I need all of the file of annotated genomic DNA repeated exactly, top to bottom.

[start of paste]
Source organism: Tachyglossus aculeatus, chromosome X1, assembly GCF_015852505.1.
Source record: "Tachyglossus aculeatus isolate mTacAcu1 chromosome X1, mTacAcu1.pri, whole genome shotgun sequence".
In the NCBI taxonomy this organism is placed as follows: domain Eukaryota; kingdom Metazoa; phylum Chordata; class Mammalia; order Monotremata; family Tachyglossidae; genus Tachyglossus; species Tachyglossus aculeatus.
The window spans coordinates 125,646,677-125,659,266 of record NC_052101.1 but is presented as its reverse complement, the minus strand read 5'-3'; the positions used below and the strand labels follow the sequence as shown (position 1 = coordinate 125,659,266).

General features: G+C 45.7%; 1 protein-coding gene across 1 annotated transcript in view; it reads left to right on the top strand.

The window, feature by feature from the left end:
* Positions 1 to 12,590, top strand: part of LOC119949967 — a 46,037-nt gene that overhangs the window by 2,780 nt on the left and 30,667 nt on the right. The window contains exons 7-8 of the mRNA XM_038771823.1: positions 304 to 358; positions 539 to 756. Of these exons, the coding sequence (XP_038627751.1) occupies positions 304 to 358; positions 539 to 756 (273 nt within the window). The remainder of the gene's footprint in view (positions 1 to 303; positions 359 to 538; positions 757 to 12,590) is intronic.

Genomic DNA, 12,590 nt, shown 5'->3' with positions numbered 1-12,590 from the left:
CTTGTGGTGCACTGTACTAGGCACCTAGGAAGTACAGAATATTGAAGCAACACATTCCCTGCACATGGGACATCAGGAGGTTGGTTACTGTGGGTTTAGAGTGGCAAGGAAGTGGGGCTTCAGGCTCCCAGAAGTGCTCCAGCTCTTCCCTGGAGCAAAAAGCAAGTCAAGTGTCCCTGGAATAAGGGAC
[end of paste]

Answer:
Source organism: Tachyglossus aculeatus, chromosome X1, assembly GCF_015852505.1.
Source record: "Tachyglossus aculeatus isolate mTacAcu1 chromosome X1, mTacAcu1.pri, whole genome shotgun sequence".
In the NCBI taxonomy this organism is placed as follows: domain Eukaryota; kingdom Metazoa; phylum Chordata; class Mammalia; order Monotremata; family Tachyglossidae; genus Tachyglossus; species Tachyglossus aculeatus.
The window spans coordinates 125,646,677-125,659,266 of record NC_052101.1 but is presented as its reverse complement, the minus strand read 5'-3'; the positions used below and the strand labels follow the sequence as shown (position 1 = coordinate 125,659,266).

General features: G+C 45.7%; 1 protein-coding gene across 1 annotated transcript in view; it reads left to right on the top strand.

The window, feature by feature from the left end:
* Positions 1 to 12,590, top strand: part of LOC119949967 — a 46,037-nt gene that overhangs the window by 2,780 nt on the left and 30,667 nt on the right. The window contains exons 7-8 of the mRNA XM_038771823.1: positions 304 to 358; positions 539 to 756. Of these exons, the coding sequence (XP_038627751.1) occupies positions 304 to 358; positions 539 to 756 (273 nt within the window). The remainder of the gene's footprint in view (positions 1 to 303; positions 359 to 538; positions 757 to 12,590) is intronic.

Genomic DNA, 12,590 nt, shown 5'->3' with positions numbered 1-12,590 from the left:
CTTGTGGTGCACTGTACTAGGCACCTAGGAAGTACAGAATATTGAAGCAACACATTCCCTGCACATGGGACATCAGGAGGTTGGTTACTGTGGGTTTAGAGTGGCAAGGAAGTGGGGCTTCAGGCTCCCAGAAGTGCTCCAGCTCTTCCCTGGAGCAAAAAGCAAGTCAAGTGTCCCTGGAATAAGGGAC